Real-time optimization of traffic flow addresses important practical problems:
reducing a driver's wasted time, improving city-wide efficiency, reducing gas
emissions, and improving air quality. Many current implementations and research
studies that address traffic signal control construct a light controller's program
(whether adaptive or static) by segmenting the day into divisions in which distinct
traffic patterns are expected: rush hours, weekends, nights, etc. We consider the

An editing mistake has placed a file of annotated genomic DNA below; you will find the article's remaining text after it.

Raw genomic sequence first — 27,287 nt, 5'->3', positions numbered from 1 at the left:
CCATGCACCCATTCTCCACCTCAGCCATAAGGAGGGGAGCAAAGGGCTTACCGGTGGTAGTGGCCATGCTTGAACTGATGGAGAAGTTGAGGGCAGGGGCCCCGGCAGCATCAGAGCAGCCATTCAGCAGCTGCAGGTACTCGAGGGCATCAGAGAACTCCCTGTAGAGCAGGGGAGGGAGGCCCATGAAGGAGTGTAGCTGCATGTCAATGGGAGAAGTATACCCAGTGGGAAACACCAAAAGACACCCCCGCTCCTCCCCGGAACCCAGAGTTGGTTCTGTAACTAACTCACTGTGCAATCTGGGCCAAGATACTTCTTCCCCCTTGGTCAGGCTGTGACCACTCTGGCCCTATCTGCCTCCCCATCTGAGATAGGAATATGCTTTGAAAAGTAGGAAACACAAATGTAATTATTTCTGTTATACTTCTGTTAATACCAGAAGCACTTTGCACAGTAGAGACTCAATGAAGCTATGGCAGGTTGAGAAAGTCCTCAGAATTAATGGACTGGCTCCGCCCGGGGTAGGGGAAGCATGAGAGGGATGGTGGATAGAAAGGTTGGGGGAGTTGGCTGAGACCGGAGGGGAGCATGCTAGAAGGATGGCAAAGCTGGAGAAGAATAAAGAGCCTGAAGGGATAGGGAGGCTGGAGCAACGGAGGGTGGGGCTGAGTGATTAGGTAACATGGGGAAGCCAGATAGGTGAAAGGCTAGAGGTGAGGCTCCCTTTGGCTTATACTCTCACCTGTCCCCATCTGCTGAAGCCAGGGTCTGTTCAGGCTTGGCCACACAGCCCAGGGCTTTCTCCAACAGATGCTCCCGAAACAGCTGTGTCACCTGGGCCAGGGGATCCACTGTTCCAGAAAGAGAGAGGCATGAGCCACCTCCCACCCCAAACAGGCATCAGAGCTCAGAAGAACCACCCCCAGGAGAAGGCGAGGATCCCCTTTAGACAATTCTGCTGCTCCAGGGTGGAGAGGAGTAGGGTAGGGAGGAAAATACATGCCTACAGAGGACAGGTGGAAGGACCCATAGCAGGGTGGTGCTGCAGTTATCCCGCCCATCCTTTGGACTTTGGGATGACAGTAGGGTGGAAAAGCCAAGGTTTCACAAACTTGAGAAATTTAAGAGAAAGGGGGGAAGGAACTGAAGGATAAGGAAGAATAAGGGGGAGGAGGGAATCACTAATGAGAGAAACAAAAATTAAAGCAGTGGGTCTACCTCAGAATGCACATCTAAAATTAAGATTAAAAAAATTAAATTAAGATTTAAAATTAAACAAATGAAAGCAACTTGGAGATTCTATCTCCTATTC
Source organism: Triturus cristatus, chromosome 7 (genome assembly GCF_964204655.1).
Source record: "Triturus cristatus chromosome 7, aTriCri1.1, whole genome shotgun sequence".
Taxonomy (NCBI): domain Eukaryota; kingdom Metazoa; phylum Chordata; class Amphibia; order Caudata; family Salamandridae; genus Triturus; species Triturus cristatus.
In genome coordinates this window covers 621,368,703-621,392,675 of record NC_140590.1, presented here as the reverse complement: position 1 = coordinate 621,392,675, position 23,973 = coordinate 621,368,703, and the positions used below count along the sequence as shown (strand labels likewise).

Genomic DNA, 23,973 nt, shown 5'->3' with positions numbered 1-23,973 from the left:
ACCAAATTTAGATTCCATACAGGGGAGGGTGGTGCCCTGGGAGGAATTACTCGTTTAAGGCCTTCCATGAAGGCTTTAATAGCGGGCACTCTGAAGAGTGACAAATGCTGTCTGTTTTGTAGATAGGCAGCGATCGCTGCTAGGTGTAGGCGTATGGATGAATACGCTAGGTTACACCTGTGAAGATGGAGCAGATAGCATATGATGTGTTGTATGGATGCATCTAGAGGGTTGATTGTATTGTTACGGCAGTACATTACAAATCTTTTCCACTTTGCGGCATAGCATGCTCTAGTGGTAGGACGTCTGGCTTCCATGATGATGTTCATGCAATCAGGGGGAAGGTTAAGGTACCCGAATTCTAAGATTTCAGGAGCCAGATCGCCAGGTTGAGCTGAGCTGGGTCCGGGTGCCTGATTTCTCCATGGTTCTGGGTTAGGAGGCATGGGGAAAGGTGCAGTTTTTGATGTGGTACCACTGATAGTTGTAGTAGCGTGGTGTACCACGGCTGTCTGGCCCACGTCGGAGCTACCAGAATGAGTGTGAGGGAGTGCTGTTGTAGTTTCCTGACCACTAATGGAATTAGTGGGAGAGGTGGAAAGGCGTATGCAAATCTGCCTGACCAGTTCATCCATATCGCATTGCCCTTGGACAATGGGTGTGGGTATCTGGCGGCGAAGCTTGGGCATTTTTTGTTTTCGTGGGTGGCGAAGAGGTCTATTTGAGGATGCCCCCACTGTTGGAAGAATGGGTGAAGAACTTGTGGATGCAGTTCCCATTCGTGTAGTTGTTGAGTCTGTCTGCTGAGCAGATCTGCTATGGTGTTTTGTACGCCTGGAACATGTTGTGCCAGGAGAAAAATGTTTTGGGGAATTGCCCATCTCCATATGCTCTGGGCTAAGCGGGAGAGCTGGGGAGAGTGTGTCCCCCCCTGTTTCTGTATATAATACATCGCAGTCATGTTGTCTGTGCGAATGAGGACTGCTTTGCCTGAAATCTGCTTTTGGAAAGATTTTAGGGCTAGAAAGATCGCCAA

problem of automatically adapting a set of traffic lights to changing conditions
based upon the distribution of observed traffic-density in surrounding areas.
Unlike previous techniques which specify an a priori set number of unique flow
patterns, we assume an over-complete set of traffic patterns. A combination of
machine learning approaches are used to create a diverse set of traffic-light
programs that can be instantiated when new traffic flow patterns are recognized. We
have observed significant reduction in expected emissions and delays, while being
agnostic to the number of underlying distinct patterns in the traffic.